Provisions Used by the

Provisions of the Karluk expedition of Vilhjamur Stefansson of 1913 to 1918:

After the Karluk was frozen in the ice, she sank on January 11, 1914. The crew had transfered provisions to make-shift structures on the ice. The supplies were put under the control of William McKinlay, a Scottish school teacher who was the expeditionís magnetician and meteorologist. The stores could only be entered by McKinlay or Captain Bartlet. (Seffansson had left the ship to explore. he never returned to the ship, but did return to civilization).

Provisions as recorded by McKinlay January 11, 1914:

70 suits underwear
200 pairs Jaeger socks
6 fleece suits
100 fawn skins
20 deer skins
36 woolen shirts
 3 rolls Burberry gaberdine
30 Jaeger caps
2 rolls Jaeger blanketing
2 sacks skin boots (100 pairs)
100 Jaeger mitts
6 Jaeger sweaters
4 Burberry hunting suits
12 sealskins
6 heavy winter skins
2 large sacks deer legs
20 mattresses
50 Jaeger blankets

4,056 pounds Underwood Pemican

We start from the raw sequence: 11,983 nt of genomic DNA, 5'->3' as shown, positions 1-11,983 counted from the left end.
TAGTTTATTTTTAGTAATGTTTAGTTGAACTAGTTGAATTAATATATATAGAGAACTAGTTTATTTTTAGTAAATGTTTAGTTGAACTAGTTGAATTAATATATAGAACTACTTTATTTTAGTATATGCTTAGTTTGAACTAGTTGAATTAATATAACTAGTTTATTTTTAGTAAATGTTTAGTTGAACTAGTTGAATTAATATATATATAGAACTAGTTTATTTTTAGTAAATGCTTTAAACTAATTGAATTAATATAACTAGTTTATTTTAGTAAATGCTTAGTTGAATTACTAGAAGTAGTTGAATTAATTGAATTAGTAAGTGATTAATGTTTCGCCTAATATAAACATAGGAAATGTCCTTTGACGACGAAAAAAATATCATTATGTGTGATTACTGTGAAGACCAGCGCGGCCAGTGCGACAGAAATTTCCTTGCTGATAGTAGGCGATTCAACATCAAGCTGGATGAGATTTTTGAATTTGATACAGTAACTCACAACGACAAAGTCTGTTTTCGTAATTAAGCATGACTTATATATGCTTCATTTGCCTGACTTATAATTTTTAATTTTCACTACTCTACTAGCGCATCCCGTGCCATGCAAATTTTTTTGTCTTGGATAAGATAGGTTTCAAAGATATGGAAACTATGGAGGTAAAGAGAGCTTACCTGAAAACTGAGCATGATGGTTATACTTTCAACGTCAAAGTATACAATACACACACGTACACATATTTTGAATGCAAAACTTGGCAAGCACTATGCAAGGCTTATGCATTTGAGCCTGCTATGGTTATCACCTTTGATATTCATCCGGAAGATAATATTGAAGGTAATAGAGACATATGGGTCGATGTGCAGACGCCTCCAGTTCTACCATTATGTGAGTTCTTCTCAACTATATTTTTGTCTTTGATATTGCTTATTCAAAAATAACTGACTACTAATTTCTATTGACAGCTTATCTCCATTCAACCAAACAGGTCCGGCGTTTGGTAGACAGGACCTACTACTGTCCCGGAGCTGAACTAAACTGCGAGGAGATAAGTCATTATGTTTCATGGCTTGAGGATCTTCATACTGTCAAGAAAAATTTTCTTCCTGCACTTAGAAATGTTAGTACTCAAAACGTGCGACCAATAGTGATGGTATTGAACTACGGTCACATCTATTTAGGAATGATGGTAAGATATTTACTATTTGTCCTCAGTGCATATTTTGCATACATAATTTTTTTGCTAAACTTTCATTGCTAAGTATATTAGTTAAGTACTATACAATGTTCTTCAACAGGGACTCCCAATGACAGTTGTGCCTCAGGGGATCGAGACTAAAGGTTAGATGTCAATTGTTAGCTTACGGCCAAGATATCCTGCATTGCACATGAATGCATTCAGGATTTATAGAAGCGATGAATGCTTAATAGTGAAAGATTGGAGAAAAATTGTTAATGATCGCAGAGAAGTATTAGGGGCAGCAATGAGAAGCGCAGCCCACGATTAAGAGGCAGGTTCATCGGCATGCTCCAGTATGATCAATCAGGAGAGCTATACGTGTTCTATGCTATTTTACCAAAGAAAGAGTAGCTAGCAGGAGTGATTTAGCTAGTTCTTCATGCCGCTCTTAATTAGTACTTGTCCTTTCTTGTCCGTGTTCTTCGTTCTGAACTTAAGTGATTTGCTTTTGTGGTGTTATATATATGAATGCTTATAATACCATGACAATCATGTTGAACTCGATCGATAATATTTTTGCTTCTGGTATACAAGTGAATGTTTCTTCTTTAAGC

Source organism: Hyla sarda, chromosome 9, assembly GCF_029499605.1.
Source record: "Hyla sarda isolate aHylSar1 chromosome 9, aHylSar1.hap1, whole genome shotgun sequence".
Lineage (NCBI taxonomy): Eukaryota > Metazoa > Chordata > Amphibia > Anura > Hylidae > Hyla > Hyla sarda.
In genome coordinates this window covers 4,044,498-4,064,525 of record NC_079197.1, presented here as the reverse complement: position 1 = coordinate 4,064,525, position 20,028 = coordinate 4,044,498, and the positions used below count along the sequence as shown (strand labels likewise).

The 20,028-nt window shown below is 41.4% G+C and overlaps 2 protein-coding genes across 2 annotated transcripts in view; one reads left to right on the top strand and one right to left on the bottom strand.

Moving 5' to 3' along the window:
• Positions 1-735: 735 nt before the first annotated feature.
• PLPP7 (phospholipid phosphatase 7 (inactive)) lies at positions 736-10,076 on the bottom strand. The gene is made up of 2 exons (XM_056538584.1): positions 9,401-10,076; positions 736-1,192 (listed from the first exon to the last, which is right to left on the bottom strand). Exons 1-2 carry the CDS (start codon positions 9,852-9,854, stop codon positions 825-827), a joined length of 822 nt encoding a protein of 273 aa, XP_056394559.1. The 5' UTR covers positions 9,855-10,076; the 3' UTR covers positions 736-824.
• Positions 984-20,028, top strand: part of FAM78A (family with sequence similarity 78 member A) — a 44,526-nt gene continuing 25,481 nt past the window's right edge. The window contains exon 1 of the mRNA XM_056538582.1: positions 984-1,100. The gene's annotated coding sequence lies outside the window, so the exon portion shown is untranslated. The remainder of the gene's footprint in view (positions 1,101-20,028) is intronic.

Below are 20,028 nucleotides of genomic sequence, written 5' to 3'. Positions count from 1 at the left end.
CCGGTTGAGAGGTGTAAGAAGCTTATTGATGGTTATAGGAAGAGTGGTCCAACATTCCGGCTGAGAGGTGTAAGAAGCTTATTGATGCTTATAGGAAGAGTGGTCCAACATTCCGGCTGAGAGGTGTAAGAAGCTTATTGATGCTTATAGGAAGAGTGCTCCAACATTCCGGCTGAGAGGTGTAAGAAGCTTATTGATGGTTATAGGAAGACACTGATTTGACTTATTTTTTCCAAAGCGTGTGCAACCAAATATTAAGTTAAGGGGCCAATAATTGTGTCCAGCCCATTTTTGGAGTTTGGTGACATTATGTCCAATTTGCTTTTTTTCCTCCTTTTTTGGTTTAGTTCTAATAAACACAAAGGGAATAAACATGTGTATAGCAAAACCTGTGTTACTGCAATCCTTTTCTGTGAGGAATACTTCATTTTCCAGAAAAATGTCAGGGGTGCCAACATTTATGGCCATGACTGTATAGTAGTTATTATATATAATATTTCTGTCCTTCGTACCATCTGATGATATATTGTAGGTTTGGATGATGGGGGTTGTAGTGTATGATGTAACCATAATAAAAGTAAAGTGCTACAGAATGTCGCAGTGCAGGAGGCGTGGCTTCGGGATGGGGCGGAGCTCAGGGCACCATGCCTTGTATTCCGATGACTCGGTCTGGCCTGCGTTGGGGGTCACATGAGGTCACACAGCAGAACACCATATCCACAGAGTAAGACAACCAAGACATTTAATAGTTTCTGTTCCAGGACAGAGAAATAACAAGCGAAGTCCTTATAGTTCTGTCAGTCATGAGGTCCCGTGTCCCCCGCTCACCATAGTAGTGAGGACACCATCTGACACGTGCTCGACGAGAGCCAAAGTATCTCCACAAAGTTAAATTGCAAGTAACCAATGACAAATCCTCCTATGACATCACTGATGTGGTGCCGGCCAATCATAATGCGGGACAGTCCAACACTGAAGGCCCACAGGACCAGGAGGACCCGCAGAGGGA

5,222 pounds Hudsonís Bay Pemican
3 drums coal oil
15 cases coal oil
2 boxes tea
 2 boxes butter
200 tins milk
 250 pounds sugar
1 box cocoa
2 boxes chocolate

placed on the ice earlier:
250 sacks of coal
33 cases gasoline
1 case codfish
3 large cases codsteaks
5 drums alcohol
14 cases Pilot bread
5 barrels beef
2,000 feet timber
1 extra suit sails
9 sledges
3 coal stoves
90 feet stove piping
2 canoes

McKinlay also referenced coal, clothing, equipment milk pemmican, tea, coffee, butter, sugar, seal meat, beef, pork, bacon, egg powder, soup powder, guns, rifles and ammunition. But, he doesnít give the quantities, only that they had been removed from the ship earlier.

Mckinlay, William Laird.Karluk, The Great Untold Story Of Arctic Exploration .New York: St. Martinís Press, 1976,  69-70
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